Finally: United Suspends Their PetSafe Program

Last week was a rough one for United. It started with a flight attendant ordering a passenger to place their dog in the overhead bin, and upon landing they found out that the dog had died. This is a horrific situation. While United claims they take responsibility for the situation, in reality they’re not punishing the flight attendant. They claim she didn’t know there was a dog in there, despite it being obvious that it was a dog carrier, and also despite all eyewitness reports suggesting that there was a lengthy conversation about that between her and the passengers. I don’t think she should be punished out of maliciousness, but rather because I genuinely have concerns about her being able to carry out her duties as a flight safety professional.

While that may have been somewhat of an isolated incident, what’s not isolated is United’s horrible PetSafe program, which is their program for transporting pets as cargo. Last week alone, United accidentally:

These aren’t isolated incidents, but rather are reflective of a culture of carelessness when it comes to pet transport. As far as animals traveling in the cargo hold go, three times as many animals die on United as all other US airlines combined. That’s not acceptable.

I’ve been saying that it’s time United suspend their PetSafe program — if they can’t safely transport our four legged friends, then they need to get out of that business.

So there’s good news on that front — United is suspending their PetSafe program. Specifically, they are suspending new PetSafe reservations while they review their service. Those with existing PetSafe reservations have the option of canceling them at no cost. United expects the review to be complete by May 1, 2018.

A United spokesperson tells the Washington Post:

United spokesman Charles Hobart said the airline was pausing new PetSafe reservations while it reviews and improves the program. He said the airline would consult independent experts in pet safety. He said the airline is not killing the program.

Hobart said the airline also will give airport crews more advance warning about the number and type of animals flying in cargo for each flight. He said a ramp supervisor will be required to oversee the loading and unloading of all animals in cargo, and another official will have to certify that the animals were handled properly before the flight takes off.

I’m happy to see United suspending the program, and I hope that they release their findings and what they’re going to do to improve. The good thing is that we’ll very easily be able to judge their performance going forward, since airlines have to report these incidents to the DOT.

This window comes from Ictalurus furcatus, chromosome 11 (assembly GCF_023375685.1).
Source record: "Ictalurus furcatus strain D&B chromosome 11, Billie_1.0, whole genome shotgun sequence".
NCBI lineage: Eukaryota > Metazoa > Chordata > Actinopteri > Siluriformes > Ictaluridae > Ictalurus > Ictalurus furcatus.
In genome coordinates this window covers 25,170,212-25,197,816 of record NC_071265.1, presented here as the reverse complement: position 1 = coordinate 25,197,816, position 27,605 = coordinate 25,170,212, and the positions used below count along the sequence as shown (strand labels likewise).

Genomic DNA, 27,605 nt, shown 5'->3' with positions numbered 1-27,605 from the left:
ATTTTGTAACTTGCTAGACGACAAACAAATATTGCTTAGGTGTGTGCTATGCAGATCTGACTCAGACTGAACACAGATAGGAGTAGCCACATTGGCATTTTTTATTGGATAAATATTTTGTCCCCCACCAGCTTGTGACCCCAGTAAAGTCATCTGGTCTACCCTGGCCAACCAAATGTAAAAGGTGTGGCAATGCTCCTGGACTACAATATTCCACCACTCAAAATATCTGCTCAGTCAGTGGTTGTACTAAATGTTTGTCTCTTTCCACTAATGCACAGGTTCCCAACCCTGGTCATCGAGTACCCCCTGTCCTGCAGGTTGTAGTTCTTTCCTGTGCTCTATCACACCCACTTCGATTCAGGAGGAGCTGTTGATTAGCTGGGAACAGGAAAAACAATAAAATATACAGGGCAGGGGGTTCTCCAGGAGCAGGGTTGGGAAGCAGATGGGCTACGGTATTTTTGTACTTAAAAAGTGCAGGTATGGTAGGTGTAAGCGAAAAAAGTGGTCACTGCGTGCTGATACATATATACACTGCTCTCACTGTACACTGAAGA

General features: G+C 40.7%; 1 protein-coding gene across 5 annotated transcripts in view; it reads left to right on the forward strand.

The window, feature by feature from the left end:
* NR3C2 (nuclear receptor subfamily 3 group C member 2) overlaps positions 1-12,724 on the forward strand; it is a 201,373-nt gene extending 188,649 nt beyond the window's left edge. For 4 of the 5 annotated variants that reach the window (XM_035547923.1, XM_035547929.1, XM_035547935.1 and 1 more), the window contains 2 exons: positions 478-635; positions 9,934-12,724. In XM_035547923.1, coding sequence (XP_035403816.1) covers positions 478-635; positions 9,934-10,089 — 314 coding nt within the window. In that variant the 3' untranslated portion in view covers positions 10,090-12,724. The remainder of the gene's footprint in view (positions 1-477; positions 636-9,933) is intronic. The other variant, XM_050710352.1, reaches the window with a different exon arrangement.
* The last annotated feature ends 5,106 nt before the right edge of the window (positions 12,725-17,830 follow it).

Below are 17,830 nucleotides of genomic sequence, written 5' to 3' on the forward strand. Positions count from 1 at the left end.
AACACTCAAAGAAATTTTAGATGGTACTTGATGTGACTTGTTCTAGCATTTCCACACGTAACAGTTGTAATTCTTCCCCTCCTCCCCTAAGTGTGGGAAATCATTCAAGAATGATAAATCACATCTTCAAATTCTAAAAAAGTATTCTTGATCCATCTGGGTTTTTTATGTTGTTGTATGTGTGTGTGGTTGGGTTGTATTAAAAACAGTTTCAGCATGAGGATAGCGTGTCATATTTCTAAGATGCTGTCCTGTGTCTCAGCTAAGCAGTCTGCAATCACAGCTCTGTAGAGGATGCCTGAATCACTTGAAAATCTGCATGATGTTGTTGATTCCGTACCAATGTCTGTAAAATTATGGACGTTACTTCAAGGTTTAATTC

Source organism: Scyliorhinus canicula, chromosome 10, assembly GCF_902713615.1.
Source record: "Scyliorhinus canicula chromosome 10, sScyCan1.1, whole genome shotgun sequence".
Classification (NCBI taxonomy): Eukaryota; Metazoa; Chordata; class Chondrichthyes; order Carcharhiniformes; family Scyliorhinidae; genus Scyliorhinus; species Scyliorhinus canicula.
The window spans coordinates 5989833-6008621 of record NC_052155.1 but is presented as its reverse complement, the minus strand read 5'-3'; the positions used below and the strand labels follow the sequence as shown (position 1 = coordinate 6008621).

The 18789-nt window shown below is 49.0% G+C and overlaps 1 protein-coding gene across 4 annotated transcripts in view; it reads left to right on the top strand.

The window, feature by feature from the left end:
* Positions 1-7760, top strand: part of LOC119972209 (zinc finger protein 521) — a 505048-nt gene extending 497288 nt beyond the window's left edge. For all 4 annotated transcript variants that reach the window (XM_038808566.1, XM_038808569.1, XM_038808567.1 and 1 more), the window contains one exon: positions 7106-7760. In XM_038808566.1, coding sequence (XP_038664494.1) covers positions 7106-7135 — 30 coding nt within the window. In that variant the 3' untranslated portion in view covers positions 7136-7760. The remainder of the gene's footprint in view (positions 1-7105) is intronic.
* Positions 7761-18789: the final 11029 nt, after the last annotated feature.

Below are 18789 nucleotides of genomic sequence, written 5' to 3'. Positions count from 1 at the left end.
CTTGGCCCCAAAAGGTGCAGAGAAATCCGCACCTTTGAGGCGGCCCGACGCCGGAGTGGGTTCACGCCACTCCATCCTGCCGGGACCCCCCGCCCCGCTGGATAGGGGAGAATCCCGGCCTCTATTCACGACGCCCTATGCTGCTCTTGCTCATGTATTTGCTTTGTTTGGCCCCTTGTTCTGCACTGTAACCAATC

Note that this doesn’t impact their transport of pets in the cabin, which is separate from their PetSafe program.

(Tip of the hat to View from the Wing)

Comments

  1. “He said the airline is not killing the program.”

    Poor choice of words for a PR “professional”. To kill the “PetSafe” program that kills pets.

  2. Glad to see UA is allowing a free cancellation for future tickets as well, I can’t imagine the stress of sitting on a non-refundable ticket and wondering if my pet would survive the flight. I’d have to guess that most in that situation would cancel.

  3. ..airlines have to report these incidents to the DOT…..

    Do these numbers represent accidents/incidents in cabin, or it only represents numbers when pet is checked in to be transported with luggage in the “belly” of plane?

  4. “He said the airline is not killing the program.”
    Why kill the program when you can kill pets?

  5. Looking at the interesting “death pool” chart. Maybe United needs to contact Alaska on how to do it correctly. They both are the largest transporters yet Alaska has what I would consider a normal level of issues.
    I also wonder if these numbers include horses that are commonly transported on some aircraft.

  6. I flew United and next to me came on a passenger with a big black dog, I put up a fuss till they changed my seat, this was not a service animal, with all due respect humans are humans are animals are animals, make a animal airline and these pets can fly that, regular airlines are for Humans

  7. People like Charles above are the reason I always book the entire row when I fly with my dog, always in first and usually the bulkhead. I don’t want to inconvenience anyone and would rather get on and off with no issues.

  8. What are United customers to do now? What if you have a flight booked during the suspension and you haven’t made a reservation for a pet on petsafe? would a customer have to book their dog on another airline?

  9. Glad Lucky actually showed the raw data this time, though still without any context or even labels!!